I do think you should ask your doctor to follow up on pathogens and on the thyroid. Given your body temperature, I would do a full thyroid and adrenal panel. Get the data so you can analyze at home and share it with us. Re pathogens, you should probably be referred to an infectious disease specialist. Diagnosing chronic infections is not easy.

    Also, when you quote numbers be sure to give us the units, we have to translate between SI/metric and American units and can easily get confused.

    Best, Paul

  27. Thank you so much for your reply. I will talk to my doctor and get these tests done.
    It seems like the main thing that helps against vomiting is not eating fructose or other sugars. I usually drink tea with honey and apple juice all day and would eat lots of soft fruit (banana, papaya, avocado) because I thought that was easiest to digest. Recently I noticed that I do ok with meals of fish and veggies but awful anytime I include grains or sweets. I don’t have diabetes, but its the main cause of gastroparesis so there has to be a link with sugar consumption. I’m going to try and figure it out and will keep you posted 🙂

  28. Yes, fructose avoidance is very important if you have a small intestinal infection! Fructose will just feed that infection.

    You’ll have to experiment with starches like rice. Sometimes low-carbing works best, sometimes the starches help (due to improved mucus generation and immune function). Fats should be beneficial for you, and coconut oil might help against the infection.

    Best of luck!

  29. Perfect Health Diet » Christmas Special - pingback on December 9, 2010 at 8:10 pm
  30. Hi, I’m just nagging you again about the Kindle version? 🙂 Thanks and happy holidays.

  31. Dear Suzan, thank you! Glad to have your help pressuring Paul. 🙂

    Happy holidays!

  32. Paul hi,
    Pierrette & I are a husband and wife team also and our love of Perfect Health is well documented Our site is devoted to Perfect Health for many reasons.
    Thank you for being there and sharing all your knowledge.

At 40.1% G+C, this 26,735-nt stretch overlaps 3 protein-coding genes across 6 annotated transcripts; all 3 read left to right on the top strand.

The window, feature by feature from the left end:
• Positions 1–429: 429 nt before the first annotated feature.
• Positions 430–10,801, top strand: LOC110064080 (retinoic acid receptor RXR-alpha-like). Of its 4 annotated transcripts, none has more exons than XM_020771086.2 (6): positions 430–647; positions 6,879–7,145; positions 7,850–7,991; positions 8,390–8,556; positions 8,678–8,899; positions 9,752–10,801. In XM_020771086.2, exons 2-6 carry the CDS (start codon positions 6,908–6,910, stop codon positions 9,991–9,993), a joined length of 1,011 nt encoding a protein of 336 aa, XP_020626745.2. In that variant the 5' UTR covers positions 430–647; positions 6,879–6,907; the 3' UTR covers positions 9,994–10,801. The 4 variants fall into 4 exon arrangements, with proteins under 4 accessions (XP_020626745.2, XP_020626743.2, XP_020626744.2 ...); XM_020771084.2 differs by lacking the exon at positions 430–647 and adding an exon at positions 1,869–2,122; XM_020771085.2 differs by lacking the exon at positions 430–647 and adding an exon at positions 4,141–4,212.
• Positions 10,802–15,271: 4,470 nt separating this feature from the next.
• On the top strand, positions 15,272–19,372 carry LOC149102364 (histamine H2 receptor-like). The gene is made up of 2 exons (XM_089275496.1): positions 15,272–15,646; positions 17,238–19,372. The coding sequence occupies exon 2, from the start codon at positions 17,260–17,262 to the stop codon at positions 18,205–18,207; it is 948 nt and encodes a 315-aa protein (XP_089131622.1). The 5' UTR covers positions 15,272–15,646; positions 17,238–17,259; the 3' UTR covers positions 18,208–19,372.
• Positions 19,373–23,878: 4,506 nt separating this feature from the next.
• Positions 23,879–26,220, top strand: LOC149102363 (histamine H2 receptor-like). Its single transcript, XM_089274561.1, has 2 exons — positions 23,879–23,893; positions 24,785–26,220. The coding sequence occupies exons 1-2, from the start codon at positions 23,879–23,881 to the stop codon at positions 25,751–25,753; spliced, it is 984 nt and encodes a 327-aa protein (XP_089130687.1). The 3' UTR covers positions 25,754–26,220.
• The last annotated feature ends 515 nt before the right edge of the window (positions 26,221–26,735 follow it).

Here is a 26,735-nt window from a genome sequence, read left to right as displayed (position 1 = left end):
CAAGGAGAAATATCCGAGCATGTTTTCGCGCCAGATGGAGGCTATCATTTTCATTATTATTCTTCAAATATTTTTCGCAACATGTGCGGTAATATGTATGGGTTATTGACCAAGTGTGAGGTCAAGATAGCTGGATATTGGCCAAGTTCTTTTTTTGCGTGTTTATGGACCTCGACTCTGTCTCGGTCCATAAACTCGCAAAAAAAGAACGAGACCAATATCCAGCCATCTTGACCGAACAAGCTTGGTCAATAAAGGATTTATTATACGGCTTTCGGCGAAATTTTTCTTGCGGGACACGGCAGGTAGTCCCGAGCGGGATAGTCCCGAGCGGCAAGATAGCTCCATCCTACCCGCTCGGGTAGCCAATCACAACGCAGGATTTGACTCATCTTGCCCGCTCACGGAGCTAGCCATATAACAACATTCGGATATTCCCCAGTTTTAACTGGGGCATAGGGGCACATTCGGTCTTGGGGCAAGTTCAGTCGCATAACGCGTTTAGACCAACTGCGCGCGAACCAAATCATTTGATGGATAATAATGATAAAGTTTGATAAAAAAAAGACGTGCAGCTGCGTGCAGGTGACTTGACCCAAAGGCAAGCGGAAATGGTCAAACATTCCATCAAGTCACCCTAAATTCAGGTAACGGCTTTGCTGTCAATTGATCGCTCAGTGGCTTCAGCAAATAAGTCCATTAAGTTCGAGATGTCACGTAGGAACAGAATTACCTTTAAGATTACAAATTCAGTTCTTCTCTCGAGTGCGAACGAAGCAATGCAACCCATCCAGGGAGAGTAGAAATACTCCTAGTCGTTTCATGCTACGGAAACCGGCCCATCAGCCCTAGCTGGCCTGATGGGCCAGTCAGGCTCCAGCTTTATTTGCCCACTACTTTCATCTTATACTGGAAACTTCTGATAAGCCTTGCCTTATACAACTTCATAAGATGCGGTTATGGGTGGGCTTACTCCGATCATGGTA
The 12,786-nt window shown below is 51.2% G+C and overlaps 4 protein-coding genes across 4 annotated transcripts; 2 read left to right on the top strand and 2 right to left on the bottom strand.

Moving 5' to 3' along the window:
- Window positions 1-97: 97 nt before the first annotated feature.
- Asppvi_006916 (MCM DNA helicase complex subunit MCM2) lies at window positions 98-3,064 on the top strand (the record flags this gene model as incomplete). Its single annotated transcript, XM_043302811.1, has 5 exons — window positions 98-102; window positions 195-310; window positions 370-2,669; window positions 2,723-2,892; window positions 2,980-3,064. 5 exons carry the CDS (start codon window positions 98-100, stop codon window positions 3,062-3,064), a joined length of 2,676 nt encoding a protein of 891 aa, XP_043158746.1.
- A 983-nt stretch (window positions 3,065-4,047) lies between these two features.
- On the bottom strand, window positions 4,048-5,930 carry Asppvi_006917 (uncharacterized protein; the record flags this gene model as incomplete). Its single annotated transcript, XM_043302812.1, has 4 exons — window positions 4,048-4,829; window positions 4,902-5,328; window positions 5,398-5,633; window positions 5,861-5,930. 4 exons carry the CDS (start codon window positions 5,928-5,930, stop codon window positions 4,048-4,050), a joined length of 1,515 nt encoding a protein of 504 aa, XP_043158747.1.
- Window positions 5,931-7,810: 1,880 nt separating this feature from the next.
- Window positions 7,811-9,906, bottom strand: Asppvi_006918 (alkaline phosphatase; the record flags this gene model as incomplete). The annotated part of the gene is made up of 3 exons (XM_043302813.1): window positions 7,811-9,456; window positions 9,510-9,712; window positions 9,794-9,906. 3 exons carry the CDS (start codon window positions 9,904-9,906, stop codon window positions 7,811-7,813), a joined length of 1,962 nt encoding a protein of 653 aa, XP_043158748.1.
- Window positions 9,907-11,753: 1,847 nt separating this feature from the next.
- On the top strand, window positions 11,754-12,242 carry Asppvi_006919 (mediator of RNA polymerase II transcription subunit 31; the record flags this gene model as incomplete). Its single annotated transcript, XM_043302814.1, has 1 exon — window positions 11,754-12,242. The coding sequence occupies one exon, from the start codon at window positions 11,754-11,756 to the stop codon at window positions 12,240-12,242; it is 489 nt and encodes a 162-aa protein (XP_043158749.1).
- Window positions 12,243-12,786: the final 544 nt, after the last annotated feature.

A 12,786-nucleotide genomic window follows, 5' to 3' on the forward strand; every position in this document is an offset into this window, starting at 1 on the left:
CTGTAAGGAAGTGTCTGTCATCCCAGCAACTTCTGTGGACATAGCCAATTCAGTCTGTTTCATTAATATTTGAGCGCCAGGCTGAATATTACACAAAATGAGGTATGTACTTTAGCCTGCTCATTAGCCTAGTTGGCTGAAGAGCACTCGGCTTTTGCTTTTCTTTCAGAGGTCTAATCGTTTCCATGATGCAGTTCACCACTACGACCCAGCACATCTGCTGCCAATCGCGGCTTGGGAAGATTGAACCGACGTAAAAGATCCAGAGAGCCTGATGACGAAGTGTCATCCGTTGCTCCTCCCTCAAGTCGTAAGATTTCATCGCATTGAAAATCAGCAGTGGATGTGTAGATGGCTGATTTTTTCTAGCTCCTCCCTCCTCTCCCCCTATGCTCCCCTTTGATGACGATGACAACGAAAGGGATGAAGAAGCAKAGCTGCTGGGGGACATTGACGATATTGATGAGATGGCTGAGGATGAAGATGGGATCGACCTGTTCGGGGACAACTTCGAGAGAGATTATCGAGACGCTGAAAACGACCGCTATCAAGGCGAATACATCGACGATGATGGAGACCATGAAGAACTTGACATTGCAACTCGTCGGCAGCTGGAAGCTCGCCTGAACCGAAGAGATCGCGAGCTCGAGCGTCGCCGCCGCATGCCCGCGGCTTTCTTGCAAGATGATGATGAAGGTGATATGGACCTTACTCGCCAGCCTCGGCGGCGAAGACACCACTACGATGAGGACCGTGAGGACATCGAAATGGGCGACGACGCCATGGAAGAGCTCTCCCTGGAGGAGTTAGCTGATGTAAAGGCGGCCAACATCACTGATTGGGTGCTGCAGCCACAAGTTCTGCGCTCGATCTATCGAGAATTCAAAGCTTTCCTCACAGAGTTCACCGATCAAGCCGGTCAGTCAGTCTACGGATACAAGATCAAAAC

We would love to spread the info from your book on our site.Do you have an affiliate link?
    The next year can be crucial for Perfect Health all over the world.
    We are coming out with our book in the New Year.It is not scientific but “people” based.
    Pierre & Pierrette
    Thee Quest For Perfect Health

  33. Hello Paul and Shou-Ching,

    I just finished reading your book on Jan.1 2011 and began the Perfect Health Diet that same day. Thank you for sharing all of this wonderful information,

    I am planning to create a blog and track the progress of my health. Like my sister, DeNon, I have tested positive for Lyme Disease. My symptoms have not been as debilitating – I experience a constant agitation in my calves and under intense physical exercise they seize up quickly and I often sense a heaviness and fog in my forehead that makes me feel extremely tired. I took a 3 month course of Doxycycline which seemed to work quite well but 3 months later (beginning of Dec 2010) my symptoms all came back.

    I have to figure out what my next course of antibiotics will be but I feel confident this diet will put me on the right track towards health and allowing the antibiotics to be more effective.

    Also, I would like to get a Before Diet Health Snapshot of where I’m at now to compare after a few months on this diet. Besides the below things to test that you had mentioned in a previous post to someone else would you recommend anything else to have tested?

    White Blood Cells
    Serum anion gap (Na + K – Chloride – CO2)
    Lipids – HDL LDL Triglycerides

    Thank you,

  34. Hi Darren,

    Welcome! I’m very sorry to hear about your Lyme disease.